There may be some aspects of a disciplinary settlement confidentiality agreement that is enforceable, however. In LaRocca, the settlement agreement contained references to charges that the principal denied or were not admitted, together with the names of certain teachers. The Appellate Division ruled that disclosure of such parts of the settlement agreement would constitute an unwarranted invasion of privacy within the meaning of FOIL.
The Court said that the settlement agreement must be redacted [censored] to eliminate such references -- i.e., the disputed charges and the names of the teachers -- prior to its release to LaRocca.
However one member of the Appellate Division panel reviewing the appeal rejected the concept of “protecting” confidentiality in such cases by means of redaction of some of the contents of the records. Judge O’Brien said that in his view, “Although disclosure of the charges might cause some embarrassment, that is an insufficient basis under FOIL to deny disclosure.”
Sometimes the employer will agree not to reveal the reasons underlying its demanding the employee’s resignation to potential employers in the future. The employer’s ability to agree that the reasons leading to the demand for the resignation shall remain “confidential” has been tempered, however.
In response to the so-called “silent resignation” in cases involving “child abuse in an educational setting” by a school employee, the New York State Legislature has declared that making an agreement “to maintain confidentiality” in resignation situations where allegations of child abuse have been leveled against an individual is against the public policy of this State.
Education Law Section 1133 bars a school administrator or superintendent from agreeing to withhold the fact that an allegation of child abuse in an educational setting was involved in the separation of the employee or volunteer in return for the individual’s resignation or agreement to a suspension from his or her position. A violation of Section 1133 is a Class D felony and, in addition, “shall also be punishable by a civil penalty not to exceed $20,000.”*
In addition, Subdivision 3 of Section 1133 provides that “[a]ny superintendent of schools who in good faith reports to law enforcement officials information regarding allegations of child abuse or a resignation as required by this article shall have immunity from any liability, civil or criminal, which might otherwise result by reason of such actions.”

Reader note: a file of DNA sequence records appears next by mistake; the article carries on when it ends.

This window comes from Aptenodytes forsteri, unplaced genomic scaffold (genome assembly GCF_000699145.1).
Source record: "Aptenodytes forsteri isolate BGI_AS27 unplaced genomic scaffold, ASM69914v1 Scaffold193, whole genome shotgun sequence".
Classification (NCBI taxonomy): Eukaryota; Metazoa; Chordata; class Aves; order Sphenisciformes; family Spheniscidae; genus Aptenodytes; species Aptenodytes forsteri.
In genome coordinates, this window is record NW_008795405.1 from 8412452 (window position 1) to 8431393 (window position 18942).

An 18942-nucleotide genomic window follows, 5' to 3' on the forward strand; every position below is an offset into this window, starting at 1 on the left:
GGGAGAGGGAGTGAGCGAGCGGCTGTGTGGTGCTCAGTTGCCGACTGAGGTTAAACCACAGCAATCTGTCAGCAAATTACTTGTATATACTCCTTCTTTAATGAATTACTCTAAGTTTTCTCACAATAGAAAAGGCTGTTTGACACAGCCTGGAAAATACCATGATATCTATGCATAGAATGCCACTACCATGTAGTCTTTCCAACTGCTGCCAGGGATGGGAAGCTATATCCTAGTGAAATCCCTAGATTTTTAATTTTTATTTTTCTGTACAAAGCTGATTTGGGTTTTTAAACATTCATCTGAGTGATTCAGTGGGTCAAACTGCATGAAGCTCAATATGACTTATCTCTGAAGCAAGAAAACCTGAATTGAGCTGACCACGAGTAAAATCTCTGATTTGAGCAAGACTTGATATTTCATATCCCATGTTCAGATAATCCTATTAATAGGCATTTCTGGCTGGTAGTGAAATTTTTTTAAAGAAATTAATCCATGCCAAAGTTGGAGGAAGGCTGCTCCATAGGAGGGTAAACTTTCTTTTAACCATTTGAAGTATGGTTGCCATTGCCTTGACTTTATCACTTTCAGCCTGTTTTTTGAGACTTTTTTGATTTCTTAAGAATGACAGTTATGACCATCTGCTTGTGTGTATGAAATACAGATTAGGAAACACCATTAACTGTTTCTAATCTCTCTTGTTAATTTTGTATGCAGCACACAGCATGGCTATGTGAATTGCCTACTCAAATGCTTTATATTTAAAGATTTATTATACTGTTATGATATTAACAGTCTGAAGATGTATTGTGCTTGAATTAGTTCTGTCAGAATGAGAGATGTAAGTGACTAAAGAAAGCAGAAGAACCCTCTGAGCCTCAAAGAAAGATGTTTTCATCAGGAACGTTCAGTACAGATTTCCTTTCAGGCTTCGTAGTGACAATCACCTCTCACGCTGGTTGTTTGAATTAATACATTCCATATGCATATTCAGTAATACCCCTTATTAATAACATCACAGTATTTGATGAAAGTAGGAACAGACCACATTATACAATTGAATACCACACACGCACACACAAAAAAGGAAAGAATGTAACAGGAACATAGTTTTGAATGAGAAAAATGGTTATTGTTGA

With respect to the availability of public documents pursuant to FOIL, it is well settled that FOIL imposes a broad duty of disclosure on government agencies as noted by the Court of Appeals in Fink v Lefkowitz, 47 NY2d 567.
The general rule: All agency records are presumptively available for public inspection and copying, unless they fall within 1 of 10 categories of exemptions that, as a matter of the exercise of discretion, permit agencies to withhold certain records or are specifically excluded from disclosure by statute.
In other words, the fact that certain records may properly be viewed as falling into an “exemption” category does not require that the custodian bar the disclosure of the material in response to a FOIL inquiry. The statute merely permits the agency to elect to withhold disclosing an “exempt” document or record.
The Court of Appeals has repeatedly stated that FOIL is to be liberally construed and its exemptions narrowly interpreted so that the public is granted maximum access to the records of government.
Expressly exempted from mandatory disclosure are records that “if disclosed would constitute an unwarranted invasion of ... privacy” (Public Officers Law Section 87[b]), including but not limited to “disclosure of employment, medical or credit histories or personal references of applicants for employment.”
Although it is clear that a record is not considered an “employment history” merely because it records facts concerning employment, the term “employment history” for purposes of FOIL exemptions is not defined in the statute, nor well interpreted by case law.